Mary McDonough receives emails almost every day from people, and it’s not just because she once starred as the pretty, wholesome Erin Walton in one of TV’s most beloved families — these strangers are asking for help.

The reason? They want her advice on plastic surgery.

The former child star, who wanted to give her career a boost after appearing on “The Waltons” from 1971 until 1981, went under the knife at age 24. It was a decision she would later regret.

The 56-year-old star previously chronicled her personal journey in the 2012 memoir “Lessons from the Mountain.”

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Erin Walton previously published a memoir titled "Lessons From the Mountain: What I Learned From Erin Walton." (Courtesy of Kensington)

“I had breast implants trying to fit in and be part of the ‘Dallas’ era,” McDonough told Fox News. “I made that choice because I was told they were safe and would last a lifetime. They weren’t and I got very, very sick… My implants ruptured and disintegrated in my chest. I was sick for 10 years and no one knew what was wrong with me.”

After the surgery, McDonough’s health began to deteriorate. Not only was she faced with chronic muscle pain, but her famous red mane was falling out. McDonough felt like she was constantly succumbing to the flu and was unable to hold her only daughter Sydnee.

By 1994, McDonough decided to remove the implants that she felt were contributing to her physical decline.

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Mary McDonough (left) with former "Waltons" cast mate Michael Learned. (Courtesy of Kensington)

“I got so sick over the course of time, not knowing what was wrong with me,” recalled McDonough. “It was a very difficult decision for me to have [breast implants] in the first place because I felt like I needed to do it for my career. And so, I didn’t want to have another surgery to have them removed… But I was so sick, I could not risk my baby daughter. I could not feed her. And I was in so much pain… I decided I would have my implants removed.”

At age 35, McDonough was diagnosed with lupus, an inflammatory disease. She believes the implants were to blame for her unbearable health woes over the years.

“Once I had my implants removed, I started to get better,” said McDonough. “My lupus is in remission. I still deal with fibromyalgia and arthritis… But, I’m... healthier. I’m way healthier than I was in my 30s… The further I get from those implants, the better I get.”

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Mary McDonough signing books for fans. (Courtesy of Kensington)

McDonough has since found a new purpose as an activist for women’s body image issues. Her goal isn’t to discourage others from getting plastic surgery but to empower them with knowledge about the potential risks and how to cope.

“I’ve never been anti-implants,” said McDonough. “What I’ve lobbied for is to have it be safe… I also want to educate people on the dangers and what women should look out for… Some things have changed. You are supposed to have them replaced every six to seven years. But how many people can afford to do that?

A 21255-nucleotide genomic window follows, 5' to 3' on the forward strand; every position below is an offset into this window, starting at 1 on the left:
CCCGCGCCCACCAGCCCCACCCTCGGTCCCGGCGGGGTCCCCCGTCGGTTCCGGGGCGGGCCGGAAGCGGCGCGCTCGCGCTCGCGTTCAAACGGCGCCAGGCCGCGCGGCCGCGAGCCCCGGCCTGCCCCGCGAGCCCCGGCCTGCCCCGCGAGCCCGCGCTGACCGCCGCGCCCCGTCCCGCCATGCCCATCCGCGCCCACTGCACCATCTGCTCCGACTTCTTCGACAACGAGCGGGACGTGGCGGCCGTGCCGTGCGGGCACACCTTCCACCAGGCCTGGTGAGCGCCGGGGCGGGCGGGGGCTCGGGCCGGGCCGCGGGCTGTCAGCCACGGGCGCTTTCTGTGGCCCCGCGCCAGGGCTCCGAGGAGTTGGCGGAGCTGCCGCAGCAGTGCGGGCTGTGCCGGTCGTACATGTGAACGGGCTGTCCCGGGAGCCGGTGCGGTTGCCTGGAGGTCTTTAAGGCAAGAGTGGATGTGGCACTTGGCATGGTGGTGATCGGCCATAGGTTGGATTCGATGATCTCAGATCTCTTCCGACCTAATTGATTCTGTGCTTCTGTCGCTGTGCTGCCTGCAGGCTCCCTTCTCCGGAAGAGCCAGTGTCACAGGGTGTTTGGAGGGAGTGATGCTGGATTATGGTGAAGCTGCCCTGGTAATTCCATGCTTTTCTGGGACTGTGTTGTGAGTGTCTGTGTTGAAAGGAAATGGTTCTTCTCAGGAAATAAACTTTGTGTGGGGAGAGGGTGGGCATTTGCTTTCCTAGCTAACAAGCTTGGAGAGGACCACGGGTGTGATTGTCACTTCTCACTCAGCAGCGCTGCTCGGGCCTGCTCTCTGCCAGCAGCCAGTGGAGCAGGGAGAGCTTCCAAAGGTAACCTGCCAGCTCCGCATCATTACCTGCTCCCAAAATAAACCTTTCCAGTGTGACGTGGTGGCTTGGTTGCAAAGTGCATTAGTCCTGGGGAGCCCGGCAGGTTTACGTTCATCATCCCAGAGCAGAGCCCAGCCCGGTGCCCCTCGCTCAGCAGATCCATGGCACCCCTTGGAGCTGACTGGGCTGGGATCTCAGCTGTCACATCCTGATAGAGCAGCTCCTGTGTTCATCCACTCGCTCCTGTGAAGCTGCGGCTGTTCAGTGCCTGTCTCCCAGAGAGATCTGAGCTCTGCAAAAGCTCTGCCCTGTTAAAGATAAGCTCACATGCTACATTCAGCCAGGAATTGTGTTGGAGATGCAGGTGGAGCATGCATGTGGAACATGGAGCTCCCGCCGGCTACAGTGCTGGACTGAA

"And some people lose their health insurance because they have breast implants. So there’s a lot of issues and I always work to get the information out to people. To try to get people to make an educated choice. If they want to do it, know what you’re getting into.”

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Mary McDonough earned fame as Erin Walton in "The Waltons." (Courtesy of Warner Bros.)

Many fans can identify with McDonough, who once faced pressure in Hollywood to look a certain way while growing up in front of cameras.

“There was pressure from the wardrobe department [on ‘The Waltons’] about [whether] I can fit into my clothes from last year or had I gained more weight,” she claimed. “And I was just a kid! I was a growing girl and you had these old clothes that we wore for years. We never had a fancy wardrobe, and so when you’re becoming a teenager, your body has to change.”

McDonough, who was growing up in front of America, struggled to accept the discouraging words.

“I didn’t deal with it well at all,” she admitted. “I took it personally and I had always strived to be so perfect. I was always trying to be the perfect girl. The perfect weight. I was literally trying to fit into all of it.

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"The Waltons" aired from 1971 until 1981. (Courtesy of Warner Bros.)

"And I took it personally and it hurt my feelings and I reacted by doing starvation diets… And not being very good to myself. And my focus became about the external parts of me instead of the inside of who I was and what I had to offer, which is what I had to learn later in life.”

McDonough never shared her personal struggles with her cast-mates.

“It’s funny, Richard Thomas told me after he read my book, ‘I had no idea you were going through this. Why didn’t you say something?’” she said. “But I think I was so set on trying to be the perfect girl that to me, it was just a part of what I was supposed to do. And look, it wasn’t like I was the only one in the show. There was a focus on what the others should look like as well. I just took it more personally and internalized it.”

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Mary McDonough with her "Waltons" family. (Courtesy of Kensington)

But these days, McDonough, who currently resides in Colorado, is feeling good about herself.

And she still stays in touch with her TV family.

“We’re all very loyal and true to each other,” she explained. “I see other shows where a cast member dies and the other cast mates completely throw them under the bus. We would never do that. We love each other too much… We’ve lost cast members and we miss them. We would never dishonor their memory.”